Give them a sense of control over appropriate aspects of their lives. This can be something as simple as allowing a young child to dress themselves, set the table for dinner, or choose which vegetable they would like with their meal. As your child grows his or her skills, some parameters may need to be set (do you want to wear a blue shirt or a green shirt today?). I recently learned a trick from a parent who wisely placed all of the clothes her daughter could choose to for school in one drawer. Her little girl felt so grown up choosing her clothes and getting dressed for school all by herself, and mom was satisfied that she was dressed appropriately for the situation. Win-win.
Encourage your child to explore and expand their boundaries. When my daughter was about 7 years old, she asked for permission to walk to a local grocery store. My first reaction (kept to myself) was a moderate level of shock, mostly around what people would think if they saw a 7-year-old walking down the street alone! Then, my rational mind caught up and I realized that we had been taking this walk together since she was an infant. She knows the way and has had plenty of experience with appropriate behavior in the grocery store. Not to mention that we needed milk! My cautious, though adventurous child preemptively addressed all of my concerns, including the bend in the road where cars tend to go way too fast and how to handle the questions of concerned adults. The trip was successful (and she didn’t ask to repeat it for well over a year!). Knowing that we trusted her and that she was able to do such an important task on her own increased her confidence and gave her the courage to explore other possibilities. We also knew that she was capable of this adventure. You will know what you feel most comfortable allowing you child to do. Maybe it is a smaller adventure like walking to the end of the street to visit a neighbor.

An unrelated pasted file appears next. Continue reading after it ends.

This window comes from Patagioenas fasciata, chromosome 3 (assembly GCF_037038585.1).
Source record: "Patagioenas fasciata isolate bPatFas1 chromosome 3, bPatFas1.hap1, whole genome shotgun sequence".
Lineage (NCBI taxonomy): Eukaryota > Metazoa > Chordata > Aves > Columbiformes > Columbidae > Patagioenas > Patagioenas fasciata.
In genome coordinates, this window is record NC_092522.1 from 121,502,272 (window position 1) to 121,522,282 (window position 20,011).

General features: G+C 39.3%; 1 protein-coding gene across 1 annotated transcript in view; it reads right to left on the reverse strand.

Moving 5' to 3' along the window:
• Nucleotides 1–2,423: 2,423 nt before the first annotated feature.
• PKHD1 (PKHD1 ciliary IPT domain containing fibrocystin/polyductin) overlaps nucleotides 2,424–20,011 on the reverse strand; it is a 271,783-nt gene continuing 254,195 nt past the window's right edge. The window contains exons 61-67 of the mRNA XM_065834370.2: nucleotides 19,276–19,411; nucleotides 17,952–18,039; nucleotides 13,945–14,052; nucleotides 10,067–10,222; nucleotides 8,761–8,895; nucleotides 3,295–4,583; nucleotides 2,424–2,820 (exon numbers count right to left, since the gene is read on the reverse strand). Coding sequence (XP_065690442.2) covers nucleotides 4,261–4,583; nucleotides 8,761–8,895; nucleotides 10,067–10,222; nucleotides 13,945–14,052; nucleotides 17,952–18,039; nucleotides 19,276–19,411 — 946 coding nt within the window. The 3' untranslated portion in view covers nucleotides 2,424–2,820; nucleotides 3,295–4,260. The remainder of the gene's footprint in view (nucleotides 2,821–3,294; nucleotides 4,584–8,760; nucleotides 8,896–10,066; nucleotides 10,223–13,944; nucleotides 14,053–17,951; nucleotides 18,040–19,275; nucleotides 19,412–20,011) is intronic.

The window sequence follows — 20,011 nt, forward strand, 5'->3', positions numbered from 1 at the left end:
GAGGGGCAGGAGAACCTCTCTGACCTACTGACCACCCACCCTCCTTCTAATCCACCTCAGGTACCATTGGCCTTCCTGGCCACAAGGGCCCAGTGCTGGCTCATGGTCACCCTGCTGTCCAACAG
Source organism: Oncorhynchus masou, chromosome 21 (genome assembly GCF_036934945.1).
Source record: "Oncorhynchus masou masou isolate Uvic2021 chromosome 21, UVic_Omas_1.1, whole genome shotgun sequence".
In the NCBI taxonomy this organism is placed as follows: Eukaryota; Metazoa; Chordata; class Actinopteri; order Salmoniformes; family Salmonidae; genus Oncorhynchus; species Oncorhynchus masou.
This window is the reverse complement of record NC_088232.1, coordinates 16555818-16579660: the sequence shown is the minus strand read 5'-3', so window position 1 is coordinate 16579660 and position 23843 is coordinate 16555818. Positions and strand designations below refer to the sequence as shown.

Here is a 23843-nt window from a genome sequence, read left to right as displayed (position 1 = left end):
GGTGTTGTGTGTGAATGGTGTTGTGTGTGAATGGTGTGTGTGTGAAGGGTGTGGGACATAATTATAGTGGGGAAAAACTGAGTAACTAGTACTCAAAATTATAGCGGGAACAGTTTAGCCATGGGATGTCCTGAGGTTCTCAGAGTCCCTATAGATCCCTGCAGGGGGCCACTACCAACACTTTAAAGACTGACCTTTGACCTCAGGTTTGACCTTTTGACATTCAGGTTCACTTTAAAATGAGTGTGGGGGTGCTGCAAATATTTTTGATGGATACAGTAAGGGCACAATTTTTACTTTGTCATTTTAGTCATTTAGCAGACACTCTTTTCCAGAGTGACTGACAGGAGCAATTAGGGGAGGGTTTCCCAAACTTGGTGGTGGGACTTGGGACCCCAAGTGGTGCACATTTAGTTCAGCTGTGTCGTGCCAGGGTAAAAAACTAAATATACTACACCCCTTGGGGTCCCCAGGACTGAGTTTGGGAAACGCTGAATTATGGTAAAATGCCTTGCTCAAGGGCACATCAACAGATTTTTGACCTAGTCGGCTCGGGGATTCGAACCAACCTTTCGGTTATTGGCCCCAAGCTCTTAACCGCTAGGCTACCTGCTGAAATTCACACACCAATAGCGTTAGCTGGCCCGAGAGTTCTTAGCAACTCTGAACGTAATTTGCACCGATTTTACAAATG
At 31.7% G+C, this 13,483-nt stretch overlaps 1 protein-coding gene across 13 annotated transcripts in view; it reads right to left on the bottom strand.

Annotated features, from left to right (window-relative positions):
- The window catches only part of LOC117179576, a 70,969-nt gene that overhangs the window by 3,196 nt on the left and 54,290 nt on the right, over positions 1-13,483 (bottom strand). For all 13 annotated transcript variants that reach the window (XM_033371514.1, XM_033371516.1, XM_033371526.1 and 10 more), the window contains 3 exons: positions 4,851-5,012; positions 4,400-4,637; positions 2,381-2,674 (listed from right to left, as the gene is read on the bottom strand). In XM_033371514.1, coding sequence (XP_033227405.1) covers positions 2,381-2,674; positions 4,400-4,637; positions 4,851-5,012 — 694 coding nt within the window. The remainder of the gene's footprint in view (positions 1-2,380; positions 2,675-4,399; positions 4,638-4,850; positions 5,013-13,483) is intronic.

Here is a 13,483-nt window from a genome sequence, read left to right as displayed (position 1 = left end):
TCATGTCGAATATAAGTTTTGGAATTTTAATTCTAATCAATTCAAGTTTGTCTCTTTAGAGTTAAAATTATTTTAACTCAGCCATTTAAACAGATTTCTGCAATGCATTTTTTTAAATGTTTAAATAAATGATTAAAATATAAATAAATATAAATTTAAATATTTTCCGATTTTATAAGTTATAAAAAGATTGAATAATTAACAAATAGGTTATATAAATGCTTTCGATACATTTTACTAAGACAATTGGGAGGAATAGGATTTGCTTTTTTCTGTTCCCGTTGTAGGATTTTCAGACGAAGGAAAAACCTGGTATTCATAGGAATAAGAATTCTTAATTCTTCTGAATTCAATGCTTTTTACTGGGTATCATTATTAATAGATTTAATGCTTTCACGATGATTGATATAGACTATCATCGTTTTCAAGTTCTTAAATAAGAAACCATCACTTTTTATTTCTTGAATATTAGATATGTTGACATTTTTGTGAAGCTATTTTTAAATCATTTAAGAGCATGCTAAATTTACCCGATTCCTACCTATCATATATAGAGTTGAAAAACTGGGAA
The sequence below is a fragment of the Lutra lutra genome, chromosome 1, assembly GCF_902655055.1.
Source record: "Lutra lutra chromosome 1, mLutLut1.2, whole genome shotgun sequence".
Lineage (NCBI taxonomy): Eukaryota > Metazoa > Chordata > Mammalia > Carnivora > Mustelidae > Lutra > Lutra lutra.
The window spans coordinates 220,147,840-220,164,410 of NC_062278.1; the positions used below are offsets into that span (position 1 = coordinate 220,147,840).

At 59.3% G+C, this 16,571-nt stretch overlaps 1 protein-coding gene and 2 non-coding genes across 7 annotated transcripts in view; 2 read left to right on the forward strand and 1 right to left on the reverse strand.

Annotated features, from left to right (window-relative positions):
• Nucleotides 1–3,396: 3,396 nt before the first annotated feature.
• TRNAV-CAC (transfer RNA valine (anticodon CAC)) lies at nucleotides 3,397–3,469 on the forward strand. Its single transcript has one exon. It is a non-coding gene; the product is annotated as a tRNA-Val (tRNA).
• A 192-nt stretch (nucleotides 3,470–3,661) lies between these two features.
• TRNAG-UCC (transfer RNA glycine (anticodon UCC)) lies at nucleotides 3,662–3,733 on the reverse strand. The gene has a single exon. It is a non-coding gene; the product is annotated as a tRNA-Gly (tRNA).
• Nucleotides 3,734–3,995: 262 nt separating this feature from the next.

Also, not all children are able to name all of the possible concerns a parent might have. Asking something like, “do you know what my concerns are?” gives children a chance to prepare for the task ahead. It also allows you to understand how well they are prepared so you can give additional guidance as needed.
Parenting expert Jim Taylor, Ph.D. cautions against promoting a high level of independence without also having a strong caregiver-child connection. A healthy level of parental dependence means that a child knows that they can look to you for support and guidance as they blossom into self-reliant beings. Lacking this connection, children are at risk of over-dependence on peers and popular culture for support and validation, which can have its own unintended consequences.
So, connect with your child to find ways to support their autonomy and foster an appropriate level of independence. You will both be happy you did!
The Overprotected American Child: https://adaa.org/sites/default/files/WSJ%20Petersen%20Article%20June%202018.pdf